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Project 4: Memory Allocator
This project focuses on one of the major themes of Machine Organization and Programming classes taught for many years at Universities all over the world and has gained a reputation for being a challenging project. The hard part of this project for most students is understanding how memory allocators work. The code required to complete the project doesnt have to be long but it can be a little tricky. We strongly recommend making sure you are caught up on lecture and have studied section 9.9 to 9.9.6 of the CSAPP book before beginning.
The memory allocator we will develop for this project is very similar to the implicit free list model from the lecture and the book. However, we use a struct as the block header to store the size, allocated bit, and some extra information that we can use to analyze performance. All of the performance analysis has been done for you in the Mem_Dump function. Corrections and Additions None yet.
Learning Goals
The purpose of this project is to help you understand the nuances of building a memory allocator and further increase your C programming skills by working more with pointers.
Memory Allocator Specifications for the Project
• Header size is 8 bytes as BLOCK_HEADER struct (see below)
• Minimum block size = 16 (block size is header size + payload size + padding size)
• Block sizes must be multiples of 16.
• Pointers returned to users must be addresses that are divisible by 16. • Headers are located 8 bytes before user pointers • Use the First Fit model to allocate blocks.
• Use Immediate Coalescing for both blocks after and blocks before the one being freed.
• Your mem_functions.c file may not contain the word -malloc-, even in comments.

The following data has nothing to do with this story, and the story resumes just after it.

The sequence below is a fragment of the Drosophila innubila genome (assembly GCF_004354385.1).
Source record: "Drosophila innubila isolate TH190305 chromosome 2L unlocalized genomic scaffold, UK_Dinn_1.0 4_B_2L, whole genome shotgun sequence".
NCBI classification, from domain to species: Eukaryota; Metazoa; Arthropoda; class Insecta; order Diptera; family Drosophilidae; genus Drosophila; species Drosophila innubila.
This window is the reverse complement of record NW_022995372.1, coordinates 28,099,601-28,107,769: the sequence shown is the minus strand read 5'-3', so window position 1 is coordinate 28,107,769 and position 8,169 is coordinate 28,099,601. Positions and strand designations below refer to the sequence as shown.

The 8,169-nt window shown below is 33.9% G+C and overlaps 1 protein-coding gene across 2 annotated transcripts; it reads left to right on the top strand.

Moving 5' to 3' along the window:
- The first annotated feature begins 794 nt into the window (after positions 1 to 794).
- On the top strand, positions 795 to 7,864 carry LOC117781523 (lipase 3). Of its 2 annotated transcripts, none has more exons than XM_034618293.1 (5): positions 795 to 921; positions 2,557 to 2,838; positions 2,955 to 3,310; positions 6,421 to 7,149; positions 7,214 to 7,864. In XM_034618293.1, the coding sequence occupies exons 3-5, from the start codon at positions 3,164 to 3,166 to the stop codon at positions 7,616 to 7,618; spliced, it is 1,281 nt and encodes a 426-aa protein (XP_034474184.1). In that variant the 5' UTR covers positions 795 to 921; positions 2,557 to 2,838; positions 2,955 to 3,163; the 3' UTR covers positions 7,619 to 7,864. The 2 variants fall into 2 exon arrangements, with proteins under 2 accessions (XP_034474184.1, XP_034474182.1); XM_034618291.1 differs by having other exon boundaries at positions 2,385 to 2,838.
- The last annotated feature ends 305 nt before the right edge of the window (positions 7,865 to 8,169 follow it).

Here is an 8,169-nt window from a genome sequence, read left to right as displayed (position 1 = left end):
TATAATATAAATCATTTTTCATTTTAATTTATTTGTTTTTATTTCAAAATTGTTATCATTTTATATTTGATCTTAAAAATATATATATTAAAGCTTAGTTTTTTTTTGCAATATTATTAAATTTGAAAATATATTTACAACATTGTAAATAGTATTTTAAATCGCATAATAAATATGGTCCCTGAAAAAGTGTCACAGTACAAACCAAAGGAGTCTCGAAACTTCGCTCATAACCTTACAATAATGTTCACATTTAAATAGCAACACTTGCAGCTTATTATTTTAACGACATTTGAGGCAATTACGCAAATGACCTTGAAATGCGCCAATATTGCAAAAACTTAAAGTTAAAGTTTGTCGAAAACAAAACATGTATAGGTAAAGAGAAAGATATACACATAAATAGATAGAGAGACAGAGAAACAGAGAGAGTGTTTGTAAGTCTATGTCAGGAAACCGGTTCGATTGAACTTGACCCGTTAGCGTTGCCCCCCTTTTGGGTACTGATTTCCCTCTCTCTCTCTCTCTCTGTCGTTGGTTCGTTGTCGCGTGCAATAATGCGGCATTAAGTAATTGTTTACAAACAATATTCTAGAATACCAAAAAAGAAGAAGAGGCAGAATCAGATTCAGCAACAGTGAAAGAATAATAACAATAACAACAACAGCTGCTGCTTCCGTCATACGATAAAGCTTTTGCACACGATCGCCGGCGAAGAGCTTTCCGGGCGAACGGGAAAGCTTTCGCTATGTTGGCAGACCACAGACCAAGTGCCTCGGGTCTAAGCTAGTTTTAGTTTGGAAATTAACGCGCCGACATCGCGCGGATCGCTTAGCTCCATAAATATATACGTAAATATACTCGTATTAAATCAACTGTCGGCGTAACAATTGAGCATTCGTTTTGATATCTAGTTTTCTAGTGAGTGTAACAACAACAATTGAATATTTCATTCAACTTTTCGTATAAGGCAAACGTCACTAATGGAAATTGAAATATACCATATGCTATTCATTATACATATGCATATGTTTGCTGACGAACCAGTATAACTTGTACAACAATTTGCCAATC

• The project is divided across four files o a template file mem_functions.c where you will do your work to implement Mem_Alloc and Mem_Free. o mem.h the header file with the BLOCK_HEADER struct definition and all function prototypes
o mem_init.c contains code provided to you for initializing the heap and setting up the first and last headers as well as the Mem_Dump function which prints out the contents of the heap. o Several sample drivers that call the memory allocator functions for testing.
• mem.h Download mem.h
• mem_init.c Download mem_init.c
• mem_functions_template.c Download mem_functions_template.c(rename this to mem_functions.c)
• driver_alloc_8.c Download driver_alloc_8.c
• driver_alloc_1.c Download driver_alloc_1.c
• driver_alloc_1_24.c Download driver_alloc_1_24.c
• driver_alloc_8_free.c Download driver_alloc_8_free.c
• driver_free.c Download driver_free.c
Compiling and Running the code
Download and move all of the files to the CSL machines. You will need three .c files when you compile every time to link together all of the pieces: mem_init, mem_functions, and one of the drivers.
Test your code with the driver files in the order listed above. The first three only require Mem_Alloc and the last two require both functions.
gcc -g mem_init.c mem_functions.c driver_alloc_8.c -Wall ./a.out
Please find the declaration for BLOCK_HEADER in mem.h. The block headers struct contain three pieces of data, packed into two variables. Extracting the information from this struct can be a little tricky. I recommend writing helper functions so you only need to get this right once and can reuse this code. The first data member is int size_alloc.
Size_alloc contains the total block size, which must be divisible by 16. That means the last four bits will always be zero, which allows us to borrow one of those bits (the least significant bit) to store the allocated bit. This works the same way as in the lecture and the textbook.
Were also storing a second int payload. This is the exact amount of bytes requested by the user. Memory allocators use meta information stored in the heap to find and free blocks. Were using this extra payload data to compute how efficiently our memory allocator manages the heap. For free blocks the payload contains the total bytes available to be allocated in this block.
Mem_Alloc and Mem_Free
Write the code to implement Mem_Alloc() and Mem_Free(). Use the first fit algorithm when allocating blocks with Mem_Alloc(). When freeing memory, always coalesce both adjacent memory blocks if they are free.
void *Mem_Alloc(int size);